Texas May Have Been Home to Earliest Inhabitants of North America

New archaeological discoveries near Killeen may show earliest-yet discovered human artifacts on the continent


Researchers with the University of Texas may have uncovered the first evidence of the earliest North American civilization yet discovered, right here in Texas.

Texas has played host to many important archaeological/paleontological discoveries. Such finds have included artifacts from the Clovis civilization, named for Clovis, New Mexico where their “4-inch fluted projectile spear tips” were discovered. Previously, the Clovis had been believed to be the earliest residents of North America. However, if the latest discovery at the Gault dig-site near Killeen pans-out, then Texas was home to a people that significantly pre-date the Clovis people.

According to an article in the Texas Standard, Gault site archaeologist, Tom Williams, believes the discovery of several spear points recovered at the site are remarkable due to their dissimilarity to any other previously discovered projectile type. Additionally, there is the age to consider. If estimates are correct, the artifacts could be “‘16,000-20,000 years old, which would put them at about 3,000 years older than any Clovis artifact.'” Williams commented:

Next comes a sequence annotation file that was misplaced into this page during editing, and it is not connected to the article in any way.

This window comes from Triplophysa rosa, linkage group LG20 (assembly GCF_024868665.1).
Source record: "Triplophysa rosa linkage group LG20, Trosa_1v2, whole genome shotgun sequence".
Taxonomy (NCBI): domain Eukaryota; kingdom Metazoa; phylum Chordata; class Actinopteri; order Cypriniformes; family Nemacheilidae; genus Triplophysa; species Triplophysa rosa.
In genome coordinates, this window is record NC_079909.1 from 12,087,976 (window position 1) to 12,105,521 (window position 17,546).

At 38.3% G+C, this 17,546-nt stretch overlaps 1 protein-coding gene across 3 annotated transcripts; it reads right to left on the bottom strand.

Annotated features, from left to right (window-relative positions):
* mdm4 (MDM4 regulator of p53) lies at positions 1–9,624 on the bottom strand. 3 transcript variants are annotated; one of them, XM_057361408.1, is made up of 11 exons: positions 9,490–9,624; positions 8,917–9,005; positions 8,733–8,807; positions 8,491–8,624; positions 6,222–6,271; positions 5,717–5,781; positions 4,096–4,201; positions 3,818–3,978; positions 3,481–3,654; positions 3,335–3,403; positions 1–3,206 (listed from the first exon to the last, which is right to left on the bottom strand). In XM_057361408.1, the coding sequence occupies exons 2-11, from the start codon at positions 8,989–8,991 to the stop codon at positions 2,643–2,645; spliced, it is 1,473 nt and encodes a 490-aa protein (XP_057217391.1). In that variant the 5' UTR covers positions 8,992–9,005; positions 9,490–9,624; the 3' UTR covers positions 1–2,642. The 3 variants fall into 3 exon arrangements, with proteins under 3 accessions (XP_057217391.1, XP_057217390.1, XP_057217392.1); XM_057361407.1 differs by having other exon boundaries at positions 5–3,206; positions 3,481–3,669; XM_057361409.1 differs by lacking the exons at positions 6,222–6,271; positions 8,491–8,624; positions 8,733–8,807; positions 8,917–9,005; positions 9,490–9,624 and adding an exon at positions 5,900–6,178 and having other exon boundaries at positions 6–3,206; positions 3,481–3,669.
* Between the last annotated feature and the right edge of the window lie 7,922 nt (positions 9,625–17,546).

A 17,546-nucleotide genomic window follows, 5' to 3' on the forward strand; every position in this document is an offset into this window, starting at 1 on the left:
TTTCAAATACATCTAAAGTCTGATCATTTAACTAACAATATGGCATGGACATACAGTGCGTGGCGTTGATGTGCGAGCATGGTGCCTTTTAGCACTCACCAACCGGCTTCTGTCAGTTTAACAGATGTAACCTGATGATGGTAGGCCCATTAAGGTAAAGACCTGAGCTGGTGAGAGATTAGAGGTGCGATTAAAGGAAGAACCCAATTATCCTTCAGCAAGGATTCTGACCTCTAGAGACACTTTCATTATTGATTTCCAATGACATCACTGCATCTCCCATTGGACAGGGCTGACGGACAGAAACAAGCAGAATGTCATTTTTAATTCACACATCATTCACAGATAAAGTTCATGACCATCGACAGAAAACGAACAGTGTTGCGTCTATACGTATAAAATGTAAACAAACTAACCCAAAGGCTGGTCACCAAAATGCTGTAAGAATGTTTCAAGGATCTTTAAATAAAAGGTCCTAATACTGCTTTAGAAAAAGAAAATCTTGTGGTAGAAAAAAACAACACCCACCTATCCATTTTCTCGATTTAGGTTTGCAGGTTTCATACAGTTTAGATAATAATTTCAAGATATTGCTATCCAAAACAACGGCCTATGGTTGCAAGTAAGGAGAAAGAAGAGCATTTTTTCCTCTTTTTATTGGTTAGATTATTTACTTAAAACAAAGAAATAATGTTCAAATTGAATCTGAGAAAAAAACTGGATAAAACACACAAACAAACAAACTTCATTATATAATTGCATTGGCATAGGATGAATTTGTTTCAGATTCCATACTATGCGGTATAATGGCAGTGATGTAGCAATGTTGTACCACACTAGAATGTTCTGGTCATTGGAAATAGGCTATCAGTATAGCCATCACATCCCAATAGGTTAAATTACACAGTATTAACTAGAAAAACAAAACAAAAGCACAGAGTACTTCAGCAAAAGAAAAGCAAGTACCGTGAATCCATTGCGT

‘It really is changing the paradigm that we currently consider for the earliest human occupation in the Americas.’

The excavation is on-going. In fact, that area has been a favorite for archaeologists and treasure hunters since the late 1920s and no doubt the earth there has yet more secrets to give up. However, this discovery is just one more example of the rich culture and history (or pre-history) contained in Texas, and another area where Texas was first!